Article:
Article #2 - How Stress Becomes Pain in Fibromyalgia Part II: the Autonomic Nervous System
Article #3 - The Fibromyalgia Mimics – When Your Pain is Not Due to FM:  How Stress Becomes Real Pain #3


About the Author: ProHealth is pleased to share information from Cort Johnson.  Cort has had myalgic encephalomyelitis /chronic fatigue syndrome for over 30 years. The founder of Phoenix Rising and Health Rising, he has contributed hundreds of blogs on chronic fatigue syndrome, fibromyalgia and their allied disorders over the past 10 years. Find more of Cort's and other bloggers' work at Health Rising.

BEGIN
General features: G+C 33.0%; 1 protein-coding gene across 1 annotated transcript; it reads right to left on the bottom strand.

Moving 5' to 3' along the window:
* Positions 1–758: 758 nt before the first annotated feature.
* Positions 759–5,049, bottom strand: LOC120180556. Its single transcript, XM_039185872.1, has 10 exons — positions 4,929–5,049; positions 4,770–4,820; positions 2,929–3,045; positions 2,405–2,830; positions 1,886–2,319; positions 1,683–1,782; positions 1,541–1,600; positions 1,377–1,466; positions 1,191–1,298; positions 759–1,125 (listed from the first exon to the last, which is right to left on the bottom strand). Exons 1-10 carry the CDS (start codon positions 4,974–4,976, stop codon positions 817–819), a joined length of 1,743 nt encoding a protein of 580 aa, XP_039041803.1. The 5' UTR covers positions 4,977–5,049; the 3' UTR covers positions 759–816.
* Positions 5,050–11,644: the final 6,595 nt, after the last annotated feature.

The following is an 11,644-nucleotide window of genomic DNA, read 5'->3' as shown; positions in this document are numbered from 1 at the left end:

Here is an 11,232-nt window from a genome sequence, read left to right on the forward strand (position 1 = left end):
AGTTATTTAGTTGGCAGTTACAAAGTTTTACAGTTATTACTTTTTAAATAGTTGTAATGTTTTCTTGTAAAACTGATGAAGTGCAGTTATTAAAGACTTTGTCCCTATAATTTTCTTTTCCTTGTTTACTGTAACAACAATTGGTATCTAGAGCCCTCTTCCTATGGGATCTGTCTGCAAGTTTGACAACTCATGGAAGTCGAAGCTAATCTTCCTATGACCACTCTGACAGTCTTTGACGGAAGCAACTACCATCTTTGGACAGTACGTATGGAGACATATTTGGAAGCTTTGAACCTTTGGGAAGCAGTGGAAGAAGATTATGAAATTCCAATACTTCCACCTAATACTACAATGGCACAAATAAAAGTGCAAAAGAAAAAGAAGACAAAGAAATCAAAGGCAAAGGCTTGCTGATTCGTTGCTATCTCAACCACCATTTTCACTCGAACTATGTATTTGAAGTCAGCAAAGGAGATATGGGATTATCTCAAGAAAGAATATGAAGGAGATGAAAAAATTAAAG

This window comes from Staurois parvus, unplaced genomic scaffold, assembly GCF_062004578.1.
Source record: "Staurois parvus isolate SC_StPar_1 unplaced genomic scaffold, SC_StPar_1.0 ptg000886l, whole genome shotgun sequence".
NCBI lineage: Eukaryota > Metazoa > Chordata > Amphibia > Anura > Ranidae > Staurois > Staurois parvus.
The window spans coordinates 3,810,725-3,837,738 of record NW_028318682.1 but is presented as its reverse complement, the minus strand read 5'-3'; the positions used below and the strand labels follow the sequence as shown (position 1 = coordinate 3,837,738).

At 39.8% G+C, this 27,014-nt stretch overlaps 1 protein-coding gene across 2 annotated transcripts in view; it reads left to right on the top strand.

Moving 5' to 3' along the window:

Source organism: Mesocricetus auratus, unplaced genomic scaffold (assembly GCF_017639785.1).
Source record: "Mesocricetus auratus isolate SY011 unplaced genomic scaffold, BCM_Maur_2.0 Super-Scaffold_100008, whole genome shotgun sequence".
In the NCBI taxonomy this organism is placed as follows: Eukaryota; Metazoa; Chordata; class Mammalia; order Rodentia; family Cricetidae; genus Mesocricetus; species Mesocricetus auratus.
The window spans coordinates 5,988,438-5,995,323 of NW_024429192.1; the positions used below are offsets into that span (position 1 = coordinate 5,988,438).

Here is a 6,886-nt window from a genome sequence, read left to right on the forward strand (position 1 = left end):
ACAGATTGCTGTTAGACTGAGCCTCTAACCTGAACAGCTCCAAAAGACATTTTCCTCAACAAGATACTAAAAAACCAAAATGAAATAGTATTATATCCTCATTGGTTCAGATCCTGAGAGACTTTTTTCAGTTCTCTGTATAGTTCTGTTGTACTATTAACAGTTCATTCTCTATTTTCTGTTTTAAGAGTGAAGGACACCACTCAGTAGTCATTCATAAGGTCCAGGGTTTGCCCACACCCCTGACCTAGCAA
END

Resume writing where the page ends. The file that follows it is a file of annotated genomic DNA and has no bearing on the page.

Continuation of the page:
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Article Comments Post a Comment

multi causal FM
Posted by: IanH
Aug 16, 2017
We have to remember that FM is a descriptor not an illness. There will be several routes to the final set of symptoms. An explanation or hypothesis of FM which does not include the available immunological data is likely to be relevant for a subset of FM people. In addition about 40% of people with FM also satisfy the requirements of ME/CFS. So what about these people? Do we just say that they have two conditions? I doubt it. Both FM and ME share similar symptoms consistent with a pathology of modulation. We know only a fraction of the required information about how the immune systems (signalling system) works and how the sympathetic nervous systems signals are modulated. We are now at the stage where any hypothesis or theory about FM (and ME) must integrate the information we have about the roles of the immune, nervous and endocrinological systems. These are both "multi-causal" and "multisystem" illnesses.